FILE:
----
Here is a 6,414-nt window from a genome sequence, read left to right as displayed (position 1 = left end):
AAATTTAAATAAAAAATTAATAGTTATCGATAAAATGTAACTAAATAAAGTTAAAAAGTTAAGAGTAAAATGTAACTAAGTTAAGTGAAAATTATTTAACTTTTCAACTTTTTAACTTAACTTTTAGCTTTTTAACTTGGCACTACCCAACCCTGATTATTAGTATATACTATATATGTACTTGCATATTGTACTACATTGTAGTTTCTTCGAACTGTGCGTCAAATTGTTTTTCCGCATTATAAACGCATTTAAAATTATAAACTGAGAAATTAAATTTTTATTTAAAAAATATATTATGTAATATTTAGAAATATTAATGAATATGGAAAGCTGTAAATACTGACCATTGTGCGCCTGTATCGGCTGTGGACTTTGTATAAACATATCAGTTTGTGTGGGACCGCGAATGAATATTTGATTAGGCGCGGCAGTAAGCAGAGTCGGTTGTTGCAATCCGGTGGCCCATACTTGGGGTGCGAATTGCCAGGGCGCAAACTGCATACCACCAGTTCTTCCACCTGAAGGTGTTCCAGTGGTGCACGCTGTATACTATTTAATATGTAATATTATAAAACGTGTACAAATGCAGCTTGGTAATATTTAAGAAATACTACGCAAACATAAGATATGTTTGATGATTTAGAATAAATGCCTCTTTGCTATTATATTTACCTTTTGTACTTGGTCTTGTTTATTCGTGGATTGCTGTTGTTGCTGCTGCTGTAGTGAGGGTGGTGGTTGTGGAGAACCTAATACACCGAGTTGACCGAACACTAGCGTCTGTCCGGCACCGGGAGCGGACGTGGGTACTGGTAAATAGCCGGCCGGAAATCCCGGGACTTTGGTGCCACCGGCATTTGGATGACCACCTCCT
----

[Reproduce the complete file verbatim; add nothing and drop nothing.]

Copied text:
Here is a 6,414-nt window from a genome sequence, read left to right as displayed (position 1 = left end):
AAATTTAAATAAAAAATTAATAGTTATCGATAAAATGTAACTAAATAAAGTTAAAAAGTTAAGAGTAAAATGTAACTAAGTTAAGTGAAAATTATTTAACTTTTCAACTTTTTAACTTAACTTTTAGCTTTTTAACTTGGCACTACCCAACCCTGATTATTAGTATATACTATATATGTACTTGCATATTGTACTACATTGTAGTTTCTTCGAACTGTGCGTCAAATTGTTTTTCCGCATTATAAACGCATTTAAAATTATAAACTGAGAAATTAAATTTTTATTTAAAAAATATATTATGTAATATTTAGAAATATTAATGAATATGGAAAGCTGTAAATACTGACCATTGTGCGCCTGTATCGGCTGTGGACTTTGTATAAACATATCAGTTTGTGTGGGACCGCGAATGAATATTTGATTAGGCGCGGCAGTAAGCAGAGTCGGTTGTTGCAATCCGGTGGCCCATACTTGGGGTGCGAATTGCCAGGGCGCAAACTGCATACCACCAGTTCTTCCACCTGAAGGTGTTCCAGTGGTGCACGCTGTATACTATTTAATATGTAATATTATAAAACGTGTACAAATGCAGCTTGGTAATATTTAAGAAATACTACGCAAACATAAGATATGTTTGATGATTTAGAATAAATGCCTCTTTGCTATTATATTTACCTTTTGTACTTGGTCTTGTTTATTCGTGGATTGCTGTTGTTGCTGCTGCTGTAGTGAGGGTGGTGGTTGTGGAGAACCTAATACACCGAGTTGACCGAACACTAGCGTCTGTCCGGCACCGGGAGCGGACGTGGGTACTGGTAAATAGCCGGCCGGAAATCCCGGGACTTTGGTGCCACCGGCATTTGGATGACCACCTCCT